8. On festivals

Who chooses the writers we see at writers festivals, and how do they decide? Do they create their programs with gender and diversity in mind?

We talk to the women behind the legendary Auckland and Melbourne Writers Festivals, the North Texas Teen Book Festival, and Australia’s new Feminist Writers Festival.

Listen here:

About our guests

In May each year, the Auckland Writers Festival stages over 120 public events, gathering together 160 of the best writers and thinkers from New Zealand and across the world, with over 22,000 festival goers and more than 5,000 young readers.

Director Anne O’Brien has been with the Festival since 2011. A trained journalist, Anne has worked on the legendary radio show ‘Nine To Noon with Kim Hill’ and with Women in Film and Television.

Rose Brock is a librarian and academic, and one of the founders of the hugely successful North Texas Teen Book Festival. It’s a free, one-day event featuring over 70 writers for young adult and middle grade readers talking with each other and 6,000 fans about books. It also includes a workshop day for teachers and librarians.

We spoke to Anne and Rose on site during their festivals (hence the audible excitement in the background!).

Auckland Writers Festival theme for 2016: Read the World

Auckland Writers Festival theme for 2016: Read the World

Then we brought committee members from the recently announced Feminist Writers Festival and the director of the Melbourne Writers Festival into the studio to talk with us about their processes and decision-making.

The Melbourne Writers Festival (MWF) is an annual, two-week celebration for writers, readers and thinkers, held in August. It includes events for people of all ages and its Schools’ Program is Australia’s biggest literary festival for students. Last year over 56,000 people attended the festival – its biggest year ever, after thirty years of festivals.

Lisa Dempster is the Director of the Festival, and prior to that was with the Emerging Writers Festival, and worked as a writer, editor and small press publisher.

Joining us from the Feminist Writers Festival are Veronica Sullivan and Stephanie Convery.

Veronica is Prize Manager of the Stella Prize. She is a 2016 Wheeler Centre Hot Desk Fellow, and was one of Melbourne Writers Festival’s 30 Writers Under 30 in 2015.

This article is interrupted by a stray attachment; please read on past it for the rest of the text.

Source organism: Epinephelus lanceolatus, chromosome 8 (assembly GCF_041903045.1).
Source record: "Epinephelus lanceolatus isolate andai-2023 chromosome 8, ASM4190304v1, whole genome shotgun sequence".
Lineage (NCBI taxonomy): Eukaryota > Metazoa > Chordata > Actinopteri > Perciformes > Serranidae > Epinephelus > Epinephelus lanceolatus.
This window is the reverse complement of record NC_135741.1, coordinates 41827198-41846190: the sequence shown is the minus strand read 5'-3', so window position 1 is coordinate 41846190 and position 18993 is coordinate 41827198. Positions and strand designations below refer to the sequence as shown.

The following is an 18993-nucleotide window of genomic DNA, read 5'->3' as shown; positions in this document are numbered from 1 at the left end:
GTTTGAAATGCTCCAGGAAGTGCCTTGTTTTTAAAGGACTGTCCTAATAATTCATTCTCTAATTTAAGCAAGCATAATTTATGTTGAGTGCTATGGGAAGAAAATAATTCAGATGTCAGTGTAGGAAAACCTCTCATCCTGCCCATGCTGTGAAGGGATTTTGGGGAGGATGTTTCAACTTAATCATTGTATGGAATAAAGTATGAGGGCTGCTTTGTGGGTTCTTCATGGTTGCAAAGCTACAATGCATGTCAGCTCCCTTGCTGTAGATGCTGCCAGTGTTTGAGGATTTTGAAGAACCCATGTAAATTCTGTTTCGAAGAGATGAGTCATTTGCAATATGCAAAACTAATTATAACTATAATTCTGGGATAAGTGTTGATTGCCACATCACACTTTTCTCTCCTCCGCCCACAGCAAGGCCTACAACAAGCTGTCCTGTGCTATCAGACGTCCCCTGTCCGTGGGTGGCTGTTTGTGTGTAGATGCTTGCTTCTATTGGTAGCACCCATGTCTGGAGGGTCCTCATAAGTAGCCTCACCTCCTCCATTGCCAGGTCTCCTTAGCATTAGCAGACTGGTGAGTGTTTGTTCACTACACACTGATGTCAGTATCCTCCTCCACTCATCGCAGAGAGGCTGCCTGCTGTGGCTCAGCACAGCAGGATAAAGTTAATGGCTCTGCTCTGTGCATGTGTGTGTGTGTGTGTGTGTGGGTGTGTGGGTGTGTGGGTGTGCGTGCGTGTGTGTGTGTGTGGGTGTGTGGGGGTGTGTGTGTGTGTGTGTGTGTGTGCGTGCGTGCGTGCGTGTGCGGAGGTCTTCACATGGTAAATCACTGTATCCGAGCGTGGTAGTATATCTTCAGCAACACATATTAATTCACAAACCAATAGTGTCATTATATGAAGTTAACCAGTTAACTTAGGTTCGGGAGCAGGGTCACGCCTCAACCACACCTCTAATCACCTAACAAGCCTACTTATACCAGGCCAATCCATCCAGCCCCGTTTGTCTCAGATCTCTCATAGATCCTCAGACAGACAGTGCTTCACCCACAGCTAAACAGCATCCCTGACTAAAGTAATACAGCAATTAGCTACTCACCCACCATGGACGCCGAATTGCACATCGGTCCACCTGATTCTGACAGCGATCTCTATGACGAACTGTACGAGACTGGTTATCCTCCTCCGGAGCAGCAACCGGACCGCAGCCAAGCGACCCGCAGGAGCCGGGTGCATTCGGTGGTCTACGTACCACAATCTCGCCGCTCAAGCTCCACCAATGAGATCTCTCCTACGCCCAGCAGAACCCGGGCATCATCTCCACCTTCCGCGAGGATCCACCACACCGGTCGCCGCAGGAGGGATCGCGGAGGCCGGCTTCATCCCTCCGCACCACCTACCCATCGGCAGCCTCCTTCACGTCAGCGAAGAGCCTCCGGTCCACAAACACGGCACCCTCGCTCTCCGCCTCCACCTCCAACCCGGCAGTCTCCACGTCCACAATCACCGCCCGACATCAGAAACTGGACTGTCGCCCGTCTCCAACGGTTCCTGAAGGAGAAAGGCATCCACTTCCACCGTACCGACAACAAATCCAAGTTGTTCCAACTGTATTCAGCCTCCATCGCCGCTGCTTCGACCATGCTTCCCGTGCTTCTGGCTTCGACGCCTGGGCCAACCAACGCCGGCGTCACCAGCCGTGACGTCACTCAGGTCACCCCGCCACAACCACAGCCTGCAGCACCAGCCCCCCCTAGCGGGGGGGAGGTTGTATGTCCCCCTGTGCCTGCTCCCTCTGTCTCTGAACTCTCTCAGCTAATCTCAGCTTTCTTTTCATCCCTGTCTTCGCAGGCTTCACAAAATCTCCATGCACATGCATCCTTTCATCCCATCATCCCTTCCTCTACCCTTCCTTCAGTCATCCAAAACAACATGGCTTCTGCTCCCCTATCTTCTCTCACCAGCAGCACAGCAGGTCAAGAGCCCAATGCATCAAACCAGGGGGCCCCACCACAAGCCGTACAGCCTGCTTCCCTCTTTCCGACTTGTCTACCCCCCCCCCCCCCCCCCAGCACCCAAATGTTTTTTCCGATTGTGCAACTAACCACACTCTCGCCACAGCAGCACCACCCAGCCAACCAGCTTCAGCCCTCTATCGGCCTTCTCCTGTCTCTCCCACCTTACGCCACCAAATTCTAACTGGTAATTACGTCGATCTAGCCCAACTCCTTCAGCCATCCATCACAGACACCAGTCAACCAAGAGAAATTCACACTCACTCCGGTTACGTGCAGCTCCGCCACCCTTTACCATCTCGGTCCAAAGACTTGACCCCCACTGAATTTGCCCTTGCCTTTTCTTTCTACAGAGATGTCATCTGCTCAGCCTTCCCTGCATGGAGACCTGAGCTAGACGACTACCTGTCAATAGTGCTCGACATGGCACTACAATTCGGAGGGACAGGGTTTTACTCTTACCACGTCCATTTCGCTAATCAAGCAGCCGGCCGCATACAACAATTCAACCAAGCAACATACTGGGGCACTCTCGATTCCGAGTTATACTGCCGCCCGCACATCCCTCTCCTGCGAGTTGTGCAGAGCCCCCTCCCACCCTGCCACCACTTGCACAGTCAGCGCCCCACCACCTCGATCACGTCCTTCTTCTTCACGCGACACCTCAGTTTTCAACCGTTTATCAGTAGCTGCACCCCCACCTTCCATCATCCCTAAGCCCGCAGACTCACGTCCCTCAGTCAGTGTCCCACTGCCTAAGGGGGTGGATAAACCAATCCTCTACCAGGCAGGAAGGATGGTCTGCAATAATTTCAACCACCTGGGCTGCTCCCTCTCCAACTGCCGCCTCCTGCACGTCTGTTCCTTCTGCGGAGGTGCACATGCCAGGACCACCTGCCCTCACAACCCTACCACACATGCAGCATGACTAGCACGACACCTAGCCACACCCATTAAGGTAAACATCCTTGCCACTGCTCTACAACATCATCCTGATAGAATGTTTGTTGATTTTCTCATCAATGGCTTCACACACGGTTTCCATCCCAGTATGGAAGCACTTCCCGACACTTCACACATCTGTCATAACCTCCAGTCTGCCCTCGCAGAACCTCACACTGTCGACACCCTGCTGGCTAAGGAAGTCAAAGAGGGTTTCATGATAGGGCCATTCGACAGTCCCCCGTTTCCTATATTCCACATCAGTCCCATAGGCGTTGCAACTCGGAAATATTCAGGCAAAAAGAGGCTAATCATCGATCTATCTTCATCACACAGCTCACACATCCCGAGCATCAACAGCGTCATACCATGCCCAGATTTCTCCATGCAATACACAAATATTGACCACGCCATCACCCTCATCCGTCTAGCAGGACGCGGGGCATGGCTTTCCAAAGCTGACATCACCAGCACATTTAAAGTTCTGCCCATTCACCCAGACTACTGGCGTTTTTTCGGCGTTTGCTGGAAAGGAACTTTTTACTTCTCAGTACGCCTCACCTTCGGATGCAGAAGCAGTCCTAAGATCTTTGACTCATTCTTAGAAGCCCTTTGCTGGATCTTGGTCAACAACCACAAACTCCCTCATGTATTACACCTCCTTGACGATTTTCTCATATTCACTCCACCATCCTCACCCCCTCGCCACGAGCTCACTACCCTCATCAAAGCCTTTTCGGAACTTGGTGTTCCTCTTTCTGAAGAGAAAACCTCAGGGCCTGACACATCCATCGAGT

Stephanie is the festival’s Sponsorship Manager, and is a writer and the deputy editor of Overland. She was recently appointed as the deputy culture editor at The Guardian.

Image of Melbourne Writers Festival theme for 2016: Identity

Melbourne Writers Festival theme for 2016: Identity

One day soon on Unladylike

We’ve been plotting.

Now we have a few live episodes, they ought to keep you occupied for a day or two.

We’ll release a new one each month – or more often if we get a bit excited.

Here’s what we have in mind for a few future episodes of Unladylike.

Image of recording studio

On translation
Ann Goldstein on the art and science of translation, and her work on the novels of Elena Ferrante.

On festivals
Do writers festivals create programs with gender and diversity in mind? We talk to women making decisions for festivals in the US, New Zealand and Australia.

On labels
Anita Heiss and Jessica Walton on perceptions, constraints, representation and freedoms.

On heroines
Malinda Lo and Rebecca Lim on creating kick-ass protagonists.

On process
Charlotte Wood and Paddy O’Reilly on dreaming, plotting (or not), drafting and redrafting.

On rebellion
Lee Kofman, Silvia Kwon and Maria Katsonis are possibly not such dutiful daughters.

That’s the plan for the next little while. We’ve already recorded some of these, but others are in the calendar-juggling phase. It might turn out differently. Certainly themes can change or emerge when we get into the studio and start talking.

But we want you to know how we’re thinking and what might lie ahead.

Coming up

Very soon, on Unladylike podcast, you can hear our first few episodes.

And they are stonkers*, if we do say so ourselves.

#1 On story

Vivian Gornick and Sian Prior, both journalists and memoir writers, in conversation about memory, imagination and language.

#2 On friendship

Fiona Wood, Simmone Howell and Cath Crowley talk about portraying friendship in writing for young adults, and their own collaborations.

#3 On editing

Historian Clare Wright and editor Mandy Brett on the process of creating an award-winning bestseller.

#4 On romance

Tessa Dare on romance fiction as a feminist genre, and why readers are in love with love.

#5 On swearing

Novelist Toni Jordan and playwright Patricia Cornelius on the power of purple language.

 

And after that? You just wait.

 

* stonker

noun BRITISH informal plural noun: stonkers

  1. something which is very large or impressive of its kind.

    (Oxford Dictionary, Oxford University Press)